“Interested persons or organizations are invited to participate by submitting written views, recommendations, and data related to perspectives on and experiences with pain and pain management. CDC invites comments specifically on topics focused on using or prescribing opioid pain medications, non-opioid medications, or non-pharmacological treatments.”
Authors reported that patients administered oral THC experienced a “nine-fold greater reduction in opioid consumption” compared to controls.
Authors reported “an independent negative association between frequent cannabis use and frequent illicit opioid use.” Specifically, subjects who consumed cannabis daily “had about 50 percent lower odds of using illicit opioids every day [as] compared to cannabis non-users.”
Lehigh Valley NORML, and medical cannabis patients from across Pennsylvania, will hold the second in a series of monthly protests at the Department of Health (PaDOH) headquarters on Forster St. “Patients First: Fixing Medical Marijuana in PA” will commence on Wednesday November 13, 2019 from 08:30 AM-5:00 PM.
“Individuals who report having pain limiting that limits their daily activity see large health improvements. This is the strongest evidence that a group with a high probability of pain medication use sees large benefits from medical marijuana laws.”
To honor both those who have bravely served and those who still suffer due to federal cannabis laws, Nevada NORML will be hosting a unique event on Veteran’s Day. The virtual lobby day, a lobbying event done entirely through electronic means, will raise awareness of the many federal pieces of legislation that could benefit veterans.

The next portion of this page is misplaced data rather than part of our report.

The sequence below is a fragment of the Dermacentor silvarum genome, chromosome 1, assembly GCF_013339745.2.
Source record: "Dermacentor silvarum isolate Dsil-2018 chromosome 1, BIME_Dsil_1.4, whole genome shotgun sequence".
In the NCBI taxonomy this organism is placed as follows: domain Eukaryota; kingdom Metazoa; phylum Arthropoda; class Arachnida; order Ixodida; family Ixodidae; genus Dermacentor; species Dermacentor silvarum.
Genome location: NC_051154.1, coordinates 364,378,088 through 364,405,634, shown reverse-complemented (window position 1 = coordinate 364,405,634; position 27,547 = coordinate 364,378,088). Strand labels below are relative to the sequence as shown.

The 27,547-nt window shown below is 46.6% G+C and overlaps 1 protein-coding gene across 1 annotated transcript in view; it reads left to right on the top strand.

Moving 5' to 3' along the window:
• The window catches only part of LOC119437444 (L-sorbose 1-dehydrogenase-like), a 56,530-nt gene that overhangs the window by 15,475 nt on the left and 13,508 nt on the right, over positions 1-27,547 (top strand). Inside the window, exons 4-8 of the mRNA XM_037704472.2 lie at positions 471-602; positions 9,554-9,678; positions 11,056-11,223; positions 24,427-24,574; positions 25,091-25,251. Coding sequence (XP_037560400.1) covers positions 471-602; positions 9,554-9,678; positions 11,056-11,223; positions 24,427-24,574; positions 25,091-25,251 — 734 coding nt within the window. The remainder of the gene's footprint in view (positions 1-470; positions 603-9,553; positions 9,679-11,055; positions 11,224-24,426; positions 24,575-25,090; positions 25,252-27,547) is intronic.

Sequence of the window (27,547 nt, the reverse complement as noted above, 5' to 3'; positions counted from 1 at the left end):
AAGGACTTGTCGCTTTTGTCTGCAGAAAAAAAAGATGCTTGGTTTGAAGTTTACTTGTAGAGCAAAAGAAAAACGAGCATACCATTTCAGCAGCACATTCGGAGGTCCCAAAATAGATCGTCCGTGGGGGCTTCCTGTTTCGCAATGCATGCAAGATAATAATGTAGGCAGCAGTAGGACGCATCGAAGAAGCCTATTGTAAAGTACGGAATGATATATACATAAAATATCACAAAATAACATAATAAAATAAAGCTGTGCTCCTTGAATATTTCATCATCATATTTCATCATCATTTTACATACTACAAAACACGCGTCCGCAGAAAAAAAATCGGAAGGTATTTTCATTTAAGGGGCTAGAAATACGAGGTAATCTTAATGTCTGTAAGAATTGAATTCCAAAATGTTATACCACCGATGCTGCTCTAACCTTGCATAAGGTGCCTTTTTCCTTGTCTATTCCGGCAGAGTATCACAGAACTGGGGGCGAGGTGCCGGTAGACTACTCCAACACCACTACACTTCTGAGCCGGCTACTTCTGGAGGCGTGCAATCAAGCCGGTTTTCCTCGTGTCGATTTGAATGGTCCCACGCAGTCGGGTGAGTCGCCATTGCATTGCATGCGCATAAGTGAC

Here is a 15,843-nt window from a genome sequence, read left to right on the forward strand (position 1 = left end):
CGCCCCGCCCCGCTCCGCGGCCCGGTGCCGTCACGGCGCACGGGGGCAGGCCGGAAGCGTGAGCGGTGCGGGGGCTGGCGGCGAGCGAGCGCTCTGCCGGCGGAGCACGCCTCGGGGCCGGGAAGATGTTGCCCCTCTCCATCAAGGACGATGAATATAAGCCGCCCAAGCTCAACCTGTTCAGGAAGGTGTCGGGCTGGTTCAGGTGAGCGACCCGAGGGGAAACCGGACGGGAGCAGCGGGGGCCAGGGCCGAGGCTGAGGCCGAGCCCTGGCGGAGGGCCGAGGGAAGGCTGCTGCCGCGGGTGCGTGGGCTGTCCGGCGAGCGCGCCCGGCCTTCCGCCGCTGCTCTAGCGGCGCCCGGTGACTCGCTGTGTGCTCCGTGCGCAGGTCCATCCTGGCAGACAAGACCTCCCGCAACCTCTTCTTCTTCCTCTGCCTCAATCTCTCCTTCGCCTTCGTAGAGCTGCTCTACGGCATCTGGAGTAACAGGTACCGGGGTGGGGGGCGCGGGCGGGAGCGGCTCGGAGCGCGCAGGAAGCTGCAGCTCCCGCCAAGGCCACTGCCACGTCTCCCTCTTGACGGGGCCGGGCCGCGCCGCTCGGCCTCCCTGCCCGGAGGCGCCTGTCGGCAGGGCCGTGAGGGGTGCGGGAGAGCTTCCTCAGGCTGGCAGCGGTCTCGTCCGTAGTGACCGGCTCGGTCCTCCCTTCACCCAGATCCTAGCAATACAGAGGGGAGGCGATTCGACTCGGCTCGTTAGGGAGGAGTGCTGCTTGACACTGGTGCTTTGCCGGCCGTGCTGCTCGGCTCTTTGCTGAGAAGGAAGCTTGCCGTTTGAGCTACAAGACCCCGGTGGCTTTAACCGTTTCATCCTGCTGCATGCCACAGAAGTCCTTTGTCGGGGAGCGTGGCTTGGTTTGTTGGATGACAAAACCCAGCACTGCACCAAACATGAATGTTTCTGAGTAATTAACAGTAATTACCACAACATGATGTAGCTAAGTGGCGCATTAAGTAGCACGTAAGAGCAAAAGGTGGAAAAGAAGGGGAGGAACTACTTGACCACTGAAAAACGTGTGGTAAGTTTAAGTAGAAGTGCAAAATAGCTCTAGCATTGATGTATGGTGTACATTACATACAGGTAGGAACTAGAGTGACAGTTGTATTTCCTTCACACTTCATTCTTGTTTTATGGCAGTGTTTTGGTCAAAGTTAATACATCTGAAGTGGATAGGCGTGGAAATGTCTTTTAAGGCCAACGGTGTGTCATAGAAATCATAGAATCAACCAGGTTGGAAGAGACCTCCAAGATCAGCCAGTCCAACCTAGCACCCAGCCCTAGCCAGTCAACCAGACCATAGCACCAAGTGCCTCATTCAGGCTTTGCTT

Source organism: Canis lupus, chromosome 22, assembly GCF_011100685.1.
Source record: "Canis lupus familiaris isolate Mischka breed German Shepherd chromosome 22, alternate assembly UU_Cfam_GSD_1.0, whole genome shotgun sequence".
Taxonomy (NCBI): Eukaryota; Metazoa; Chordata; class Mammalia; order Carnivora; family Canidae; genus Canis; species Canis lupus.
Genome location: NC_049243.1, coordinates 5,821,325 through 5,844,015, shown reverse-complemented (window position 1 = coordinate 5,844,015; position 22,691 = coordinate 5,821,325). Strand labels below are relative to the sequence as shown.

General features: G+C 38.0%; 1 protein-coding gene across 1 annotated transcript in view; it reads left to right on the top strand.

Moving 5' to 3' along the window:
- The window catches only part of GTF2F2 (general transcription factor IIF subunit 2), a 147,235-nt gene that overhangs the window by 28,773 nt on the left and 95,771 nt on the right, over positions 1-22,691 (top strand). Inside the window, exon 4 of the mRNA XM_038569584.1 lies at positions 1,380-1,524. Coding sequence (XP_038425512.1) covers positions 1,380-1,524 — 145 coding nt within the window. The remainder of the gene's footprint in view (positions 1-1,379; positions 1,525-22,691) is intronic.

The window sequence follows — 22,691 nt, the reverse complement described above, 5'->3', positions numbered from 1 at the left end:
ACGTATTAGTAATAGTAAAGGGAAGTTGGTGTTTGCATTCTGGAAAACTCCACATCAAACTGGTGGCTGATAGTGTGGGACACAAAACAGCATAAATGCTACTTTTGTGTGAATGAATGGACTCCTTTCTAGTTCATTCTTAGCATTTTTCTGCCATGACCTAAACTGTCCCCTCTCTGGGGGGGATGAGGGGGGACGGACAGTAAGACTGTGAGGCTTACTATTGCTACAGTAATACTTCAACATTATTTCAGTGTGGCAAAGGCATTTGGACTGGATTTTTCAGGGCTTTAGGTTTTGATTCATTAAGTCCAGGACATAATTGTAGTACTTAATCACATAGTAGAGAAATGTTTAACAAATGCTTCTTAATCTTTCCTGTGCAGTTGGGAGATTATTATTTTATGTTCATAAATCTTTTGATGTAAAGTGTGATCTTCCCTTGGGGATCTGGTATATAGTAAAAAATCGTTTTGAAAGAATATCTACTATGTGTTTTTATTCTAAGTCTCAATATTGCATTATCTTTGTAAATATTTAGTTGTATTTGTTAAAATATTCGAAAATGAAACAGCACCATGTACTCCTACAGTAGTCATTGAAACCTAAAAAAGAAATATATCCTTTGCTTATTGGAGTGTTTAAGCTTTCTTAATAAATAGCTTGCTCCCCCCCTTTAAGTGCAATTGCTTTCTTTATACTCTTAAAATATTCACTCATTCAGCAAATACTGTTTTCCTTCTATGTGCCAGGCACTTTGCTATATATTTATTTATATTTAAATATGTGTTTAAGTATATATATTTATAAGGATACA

Researchers concluded, “Our findings are consistent with prior surveys of American and Canadian marijuana users in which substitution of marijuana for opioids was prevalent due to better symptom management and fewer adverse and withdrawal effects.”
Adults who purchase retail cannabis typically report using it to mitigate pain and to improve sleep, and often use it in place of conventional medications, according to data published online today in the Journal of Psychoactive Drugs. “Our findings suggest that de facto medical use may be highly prevalent among adult use customers, and that access to an adult use cannabis market may influence individuals’ use of other medications,” authors concluded.
The administration of herbal cannabis is safe and effective in patients diagnosed with fibromyalgia, according to clinical data published this month in the Journal of Clinical Medicine.
Patients diagnosed with chronic pain and other debilitating conditions typically reduce, or in some cases, eliminate their use of opioids following their enrollment in state-sanctioned medical cannabis access programs.